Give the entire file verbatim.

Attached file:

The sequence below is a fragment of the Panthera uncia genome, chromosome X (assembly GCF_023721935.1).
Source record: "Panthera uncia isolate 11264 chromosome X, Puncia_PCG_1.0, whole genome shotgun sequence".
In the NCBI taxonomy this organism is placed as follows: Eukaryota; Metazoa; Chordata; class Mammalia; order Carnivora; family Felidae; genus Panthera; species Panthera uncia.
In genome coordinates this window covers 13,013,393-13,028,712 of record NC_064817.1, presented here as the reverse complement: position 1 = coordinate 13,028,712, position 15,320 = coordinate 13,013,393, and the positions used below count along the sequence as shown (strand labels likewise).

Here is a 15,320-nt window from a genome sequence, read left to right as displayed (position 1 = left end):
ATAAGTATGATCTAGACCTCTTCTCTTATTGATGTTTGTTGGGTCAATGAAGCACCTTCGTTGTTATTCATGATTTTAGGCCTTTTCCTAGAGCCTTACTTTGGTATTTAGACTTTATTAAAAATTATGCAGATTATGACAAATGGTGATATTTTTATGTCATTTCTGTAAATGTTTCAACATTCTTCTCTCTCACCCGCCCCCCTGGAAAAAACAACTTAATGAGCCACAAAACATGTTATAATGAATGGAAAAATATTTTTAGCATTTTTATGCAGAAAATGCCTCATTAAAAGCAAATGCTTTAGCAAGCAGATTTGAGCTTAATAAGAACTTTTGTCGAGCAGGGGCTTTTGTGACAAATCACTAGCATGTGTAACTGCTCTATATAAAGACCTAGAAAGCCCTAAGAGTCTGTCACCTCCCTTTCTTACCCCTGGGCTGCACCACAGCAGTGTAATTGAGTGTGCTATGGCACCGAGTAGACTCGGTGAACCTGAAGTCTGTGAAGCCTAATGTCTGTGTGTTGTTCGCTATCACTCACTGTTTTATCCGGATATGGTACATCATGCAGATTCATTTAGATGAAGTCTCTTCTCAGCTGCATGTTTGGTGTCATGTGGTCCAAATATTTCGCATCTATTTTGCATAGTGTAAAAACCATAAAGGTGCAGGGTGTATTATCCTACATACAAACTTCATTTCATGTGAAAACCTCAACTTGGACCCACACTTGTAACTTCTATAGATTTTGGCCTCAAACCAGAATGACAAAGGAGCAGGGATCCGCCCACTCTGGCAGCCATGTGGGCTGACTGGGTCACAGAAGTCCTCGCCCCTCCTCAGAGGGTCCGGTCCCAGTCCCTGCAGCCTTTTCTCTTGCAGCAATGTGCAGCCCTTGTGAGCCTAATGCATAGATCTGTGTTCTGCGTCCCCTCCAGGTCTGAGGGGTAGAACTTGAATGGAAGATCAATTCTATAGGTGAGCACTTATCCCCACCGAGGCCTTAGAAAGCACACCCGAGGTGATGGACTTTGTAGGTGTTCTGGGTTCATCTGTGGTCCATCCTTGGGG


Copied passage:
The sequence below is a fragment of the Panthera uncia genome, chromosome X (assembly GCF_023721935.1).
Source record: "Panthera uncia isolate 11264 chromosome X, Puncia_PCG_1.0, whole genome shotgun sequence".
In the NCBI taxonomy this organism is placed as follows: Eukaryota; Metazoa; Chordata; class Mammalia; order Carnivora; family Felidae; genus Panthera; species Panthera uncia.
In genome coordinates this window covers 13,013,393-13,028,712 of record NC_064817.1, presented here as the reverse complement: position 1 = coordinate 13,028,712, position 15,320 = coordinate 13,013,393, and the positions used below count along the sequence as shown (strand labels likewise).

Here is a 15,320-nt window from a genome sequence, read left to right as displayed (position 1 = left end):
ATAAGTATGATCTAGACCTCTTCTCTTATTGATGTTTGTTGGGTCAATGAAGCACCTTCGTTGTTATTCATGATTTTAGGCCTTTTCCTAGAGCCTTACTTTGGTATTTAGACTTTATTAAAAATTATGCAGATTATGACAAATGGTGATATTTTTATGTCATTTCTGTAAATGTTTCAACATTCTTCTCTCTCACCCGCCCCCCTGGAAAAAACAACTTAATGAGCCACAAAACATGTTATAATGAATGGAAAAATATTTTTAGCATTTTTATGCAGAAAATGCCTCATTAAAAGCAAATGCTTTAGCAAGCAGATTTGAGCTTAATAAGAACTTTTGTCGAGCAGGGGCTTTTGTGACAAATCACTAGCATGTGTAACTGCTCTATATAAAGACCTAGAAAGCCCTAAGAGTCTGTCACCTCCCTTTCTTACCCCTGGGCTGCACCACAGCAGTGTAATTGAGTGTGCTATGGCACCGAGTAGACTCGGTGAACCTGAAGTCTGTGAAGCCTAATGTCTGTGTGTTGTTCGCTATCACTCACTGTTTTATCCGGATATGGTACATCATGCAGATTCATTTAGATGAAGTCTCTTCTCAGCTGCATGTTTGGTGTCATGTGGTCCAAATATTTCGCATCTATTTTGCATAGTGTAAAAACCATAAAGGTGCAGGGTGTATTATCCTACATACAAACTTCATTTCATGTGAAAACCTCAACTTGGACCCACACTTGTAACTTCTATAGATTTTGGCCTCAAACCAGAATGACAAAGGAGCAGGGATCCGCCCACTCTGGCAGCCATGTGGGCTGACTGGGTCACAGAAGTCCTCGCCCCTCCTCAGAGGGTCCGGTCCCAGTCCCTGCAGCCTTTTCTCTTGCAGCAATGTGCAGCCCTTGTGAGCCTAATGCATAGATCTGTGTTCTGCGTCCCCTCCAGGTCTGAGGGGTAGAACTTGAATGGAAGATCAATTCTATAGGTGAGCACTTATCCCCACCGAGGCCTTAGAAAGCACACCCGAGGTGATGGACTTTGTAGGTGTTCTGGGTTCATCTGTGGTCCATCCTTGGGG